Transform a USB hub into the ultimate DIY gadget charger

If you travel with a gaggle of 5-volt devices, a simple powered USB hub can charge as many as seven at a time.

John Falcone Senior Editorial Director, Shopping
John P. Falcone is the senior director of commerce content at CNET, where he coordinates coverage of the site's buying recommendations alongside the CNET Advice team (where he previously headed the consumer electronics reviews section). He's been a CNET editor since 2003.
Expertise Over 20 years experience in electronics and gadget reviews and analysis, and consumer shopping advice Credentials
  • Self-taught tinkerer, informal IT and gadget consultant to friends and family (with several self-built gaming PCs under his belt)
John Falcone
3 min read
Belkin USB hub charging six devices
A powered USB hub can replace bulky AC adapters for many of your portable devices. Sarah Tew, CNET Networks

And then I realized it was already sitting on my desk. And it's probably sitting on yours, too.

I'm talking about a standard USB hub--those little accessories that multiply one of your PC's USB ports by a factor of four, five, six, or even seven. I took a spare seven-porter--the Belkin F5U701 ($20)--plugged its included AC adapter into a nearby wall outlet, and started loading it up with devices. A few minutes later, I was charging six devices via USB with no apparent problems--and I still had a free port available for yet another device.

The photo above is certainly an unlikely scenario for the average person--in truth, most of those devices were scrounged from coworkers. But it's a perfect illustration of the potential of such a setup: pretty much anything that accepts USB charging (iPods, Blackberries, cellphones, headsets, Xbox 360 controllers, and the like) should be compatible. Even products that don't support USB charging per se may work--if they're rated at the same voltage standard as USB (5v). For instance, I had no problem charging the Nintendo DS Lite (which is technically 5.2v, still seemed to work fine) and old Sony PSP.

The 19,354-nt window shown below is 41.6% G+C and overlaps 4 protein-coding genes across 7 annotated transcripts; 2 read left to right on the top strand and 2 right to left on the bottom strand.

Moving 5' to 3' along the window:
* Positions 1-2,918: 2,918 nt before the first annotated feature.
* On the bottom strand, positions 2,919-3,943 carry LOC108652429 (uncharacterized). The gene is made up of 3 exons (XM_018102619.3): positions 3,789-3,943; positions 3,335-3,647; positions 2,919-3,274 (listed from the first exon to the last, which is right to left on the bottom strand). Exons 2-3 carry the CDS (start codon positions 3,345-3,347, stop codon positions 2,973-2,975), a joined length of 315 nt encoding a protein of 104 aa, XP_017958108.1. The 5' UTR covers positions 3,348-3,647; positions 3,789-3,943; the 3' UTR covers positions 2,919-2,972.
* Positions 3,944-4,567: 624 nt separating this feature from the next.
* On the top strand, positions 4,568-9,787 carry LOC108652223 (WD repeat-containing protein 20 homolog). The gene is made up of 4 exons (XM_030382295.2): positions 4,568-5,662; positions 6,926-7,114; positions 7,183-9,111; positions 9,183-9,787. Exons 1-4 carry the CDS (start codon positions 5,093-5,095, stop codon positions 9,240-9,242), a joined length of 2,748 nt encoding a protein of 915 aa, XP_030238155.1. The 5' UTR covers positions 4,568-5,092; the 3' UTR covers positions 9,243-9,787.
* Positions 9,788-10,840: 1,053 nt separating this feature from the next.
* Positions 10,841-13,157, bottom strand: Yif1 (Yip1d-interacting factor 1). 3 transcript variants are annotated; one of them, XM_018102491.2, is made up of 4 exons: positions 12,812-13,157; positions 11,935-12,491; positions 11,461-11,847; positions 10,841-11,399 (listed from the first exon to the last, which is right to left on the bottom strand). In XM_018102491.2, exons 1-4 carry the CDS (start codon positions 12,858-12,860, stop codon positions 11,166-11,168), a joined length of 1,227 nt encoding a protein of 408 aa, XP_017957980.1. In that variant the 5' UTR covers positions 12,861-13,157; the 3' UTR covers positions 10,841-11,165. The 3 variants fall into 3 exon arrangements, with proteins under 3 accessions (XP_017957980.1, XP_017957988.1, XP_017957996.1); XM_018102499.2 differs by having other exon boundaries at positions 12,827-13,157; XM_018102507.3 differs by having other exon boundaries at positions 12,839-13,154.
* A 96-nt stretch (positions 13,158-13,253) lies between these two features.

If you're looking to duplicate this setup, there are some caveats, of course. I was using some proprietary adapter cables (to charge the aforementioned PSP and DS Lite handhelds), which would have to be purchased at extra expense. Other cables that should work--such as some retractable USB cables--didn't. And some devices may default to "trickle charge" mode when using their USB input, which makes for a slower recharge. (That didn't bother me--this setup is primarily for overnight juice-ups, so a couple of extra hours didn't matter.) Another annoyance: using third-party chargers may possibly violate the warranty of certain devices, so you might want to check the manual before plugging in. But, basically, if you've already docked a given device with your PC, using a standalone charger is almost certainly a safe bet. Likewise, always use caution when handling any chargers that are plugged in to a wall outlet--it is live electricity, after all. Bottom line: the "hub as charger" workaround should work, but your mileage may vary--you'll want to double-check your devices and cables accordingly, or limit yourself to charging just three or four units simultaneously.

To be fair, this workaround may not be news to many of you; in fact, a little creative Googling after the fact shows that I'm hardly the first person to have this same idea. But until a commercial solution becomes available--say, a second-gen Belkin Dual USB Power Adapter (or a competing product from a rival manufacturer) with double or triple the capacity--I think I've found my new home and travel charging station. Even with all the cables involved, using a single AC adapter and a slimline hub for up to seven other devices is a winning solution to the bulky alternatives, both at home (no more powerstrip) and especially on the road (travel with one AC adapter, versus up to seven). For me, at least, it's a much better alternative to the CallPod ChargePod.